The audience research we’d shared with the teams suggested that many people were interested in the long history of how we understand our climate. The Whipple Museum team decided to use this, and built an interactive exhibit that explored how a Campbell-Stokes sunshine recorder worked. They were able to install their exhibit next to the Museum’s example of the recorder, and give visitors the opportunity get hands on and learn about how recording hours of sunshine over many years is just one way that we have built up an understanding of our environment. The final part of the exhibit was a model of a satellite paired with a short film to explain how scientists today are taking a more direct approach to studying the sun.
Museum of Zoology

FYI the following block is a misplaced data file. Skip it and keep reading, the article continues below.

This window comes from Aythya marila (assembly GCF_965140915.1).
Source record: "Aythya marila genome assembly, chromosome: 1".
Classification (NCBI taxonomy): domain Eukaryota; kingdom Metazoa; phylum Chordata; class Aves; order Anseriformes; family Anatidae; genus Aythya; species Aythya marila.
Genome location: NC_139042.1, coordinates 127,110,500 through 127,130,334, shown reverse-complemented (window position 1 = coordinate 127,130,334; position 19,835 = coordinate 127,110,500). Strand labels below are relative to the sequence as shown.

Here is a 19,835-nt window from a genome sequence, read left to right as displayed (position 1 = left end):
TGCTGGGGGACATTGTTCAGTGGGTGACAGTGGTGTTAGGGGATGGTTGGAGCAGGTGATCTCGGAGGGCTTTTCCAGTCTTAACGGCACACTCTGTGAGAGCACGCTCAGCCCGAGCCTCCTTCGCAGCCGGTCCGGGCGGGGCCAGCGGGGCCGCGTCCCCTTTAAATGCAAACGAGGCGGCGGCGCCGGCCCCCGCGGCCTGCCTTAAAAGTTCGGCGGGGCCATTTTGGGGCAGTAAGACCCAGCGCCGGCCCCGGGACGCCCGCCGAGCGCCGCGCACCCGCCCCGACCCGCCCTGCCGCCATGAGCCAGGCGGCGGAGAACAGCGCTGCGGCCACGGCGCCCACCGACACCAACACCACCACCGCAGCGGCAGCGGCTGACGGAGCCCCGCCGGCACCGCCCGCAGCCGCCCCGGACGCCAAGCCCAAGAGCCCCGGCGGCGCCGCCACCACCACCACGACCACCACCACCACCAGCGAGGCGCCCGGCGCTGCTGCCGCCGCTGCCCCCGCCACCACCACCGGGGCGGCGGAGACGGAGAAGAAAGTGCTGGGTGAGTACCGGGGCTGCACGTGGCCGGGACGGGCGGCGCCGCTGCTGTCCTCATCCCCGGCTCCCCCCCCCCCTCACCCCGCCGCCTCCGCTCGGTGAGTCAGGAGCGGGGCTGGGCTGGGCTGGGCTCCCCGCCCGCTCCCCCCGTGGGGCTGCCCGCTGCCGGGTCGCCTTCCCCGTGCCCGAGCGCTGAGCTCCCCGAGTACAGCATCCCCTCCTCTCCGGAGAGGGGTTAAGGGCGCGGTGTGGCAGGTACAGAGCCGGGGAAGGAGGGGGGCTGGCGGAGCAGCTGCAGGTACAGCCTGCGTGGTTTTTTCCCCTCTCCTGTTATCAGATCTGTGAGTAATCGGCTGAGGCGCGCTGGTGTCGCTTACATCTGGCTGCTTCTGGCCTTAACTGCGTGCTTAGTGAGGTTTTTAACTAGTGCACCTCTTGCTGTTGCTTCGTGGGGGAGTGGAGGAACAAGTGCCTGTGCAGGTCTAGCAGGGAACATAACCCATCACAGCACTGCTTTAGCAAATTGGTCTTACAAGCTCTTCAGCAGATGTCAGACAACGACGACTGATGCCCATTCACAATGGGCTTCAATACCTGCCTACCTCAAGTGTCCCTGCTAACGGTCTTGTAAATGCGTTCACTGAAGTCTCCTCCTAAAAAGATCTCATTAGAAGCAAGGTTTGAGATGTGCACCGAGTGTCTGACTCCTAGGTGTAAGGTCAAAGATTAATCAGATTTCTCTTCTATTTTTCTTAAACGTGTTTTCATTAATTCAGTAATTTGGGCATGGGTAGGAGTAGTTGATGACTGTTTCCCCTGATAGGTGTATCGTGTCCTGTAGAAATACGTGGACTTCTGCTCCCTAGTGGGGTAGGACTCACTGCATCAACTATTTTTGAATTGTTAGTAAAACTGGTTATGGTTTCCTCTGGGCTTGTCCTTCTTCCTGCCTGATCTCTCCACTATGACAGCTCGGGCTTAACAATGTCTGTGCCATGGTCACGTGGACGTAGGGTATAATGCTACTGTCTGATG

While the Museum of Zoology is closed for refurbishment, its Whale Hall is open on Friday and Saturday afternoons. The team based there had a very open space to make use of and installed a couple of experiences. One was a hands-on activity which invited people to physically ‘capture’ some carbon and other greenhouse gases while learning about what that meant. A second installation was inspired by the Holme Post, a cast iron post that shows how much peat has shrunk since the draining of Whittlesea Mere. The team made their own post, which was also a listening post. Visitors could plug in headphones to listen to audio about changing landscapes and environments over time. They were also invited to think about how we use timelines for helping us to understand changing climate, and had the opportunity to draw their own timeline or leave their own stories to add to the post.